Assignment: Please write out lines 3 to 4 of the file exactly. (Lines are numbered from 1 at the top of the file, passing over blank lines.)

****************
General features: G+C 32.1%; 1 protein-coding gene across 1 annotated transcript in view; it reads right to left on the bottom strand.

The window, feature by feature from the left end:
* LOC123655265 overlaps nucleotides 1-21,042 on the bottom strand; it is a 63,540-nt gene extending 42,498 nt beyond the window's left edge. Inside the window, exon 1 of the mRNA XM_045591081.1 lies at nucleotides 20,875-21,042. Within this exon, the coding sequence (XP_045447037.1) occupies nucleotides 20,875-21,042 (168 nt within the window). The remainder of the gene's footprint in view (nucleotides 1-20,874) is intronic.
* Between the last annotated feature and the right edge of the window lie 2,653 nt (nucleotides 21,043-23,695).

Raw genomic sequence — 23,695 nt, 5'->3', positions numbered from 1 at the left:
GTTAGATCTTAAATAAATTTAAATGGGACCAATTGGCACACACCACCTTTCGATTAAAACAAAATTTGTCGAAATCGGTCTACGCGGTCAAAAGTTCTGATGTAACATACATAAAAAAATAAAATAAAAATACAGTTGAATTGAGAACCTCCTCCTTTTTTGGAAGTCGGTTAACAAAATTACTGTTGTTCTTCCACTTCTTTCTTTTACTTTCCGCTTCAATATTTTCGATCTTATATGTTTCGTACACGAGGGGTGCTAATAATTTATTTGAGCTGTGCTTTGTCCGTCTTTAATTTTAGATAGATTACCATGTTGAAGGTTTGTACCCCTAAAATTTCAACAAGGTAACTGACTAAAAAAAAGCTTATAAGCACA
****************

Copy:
* LOC123655265 overlaps nucleotides 1-21,042 on the bottom strand; it is a 63,540-nt gene extending 42,498 nt beyond the window's left edge. Inside the window, exon 1 of the mRNA XM_045591081.1 lies at nucleotides 20,875-21,042. Within this exon, the coding sequence (XP_045447037.1) occupies nucleotides 20,875-21,042 (168 nt within the window). The remainder of the gene's footprint in view (nucleotides 1-20,874) is intronic.
* Between the last annotated feature and the right edge of the window lie 2,653 nt (nucleotides 21,043-23,695).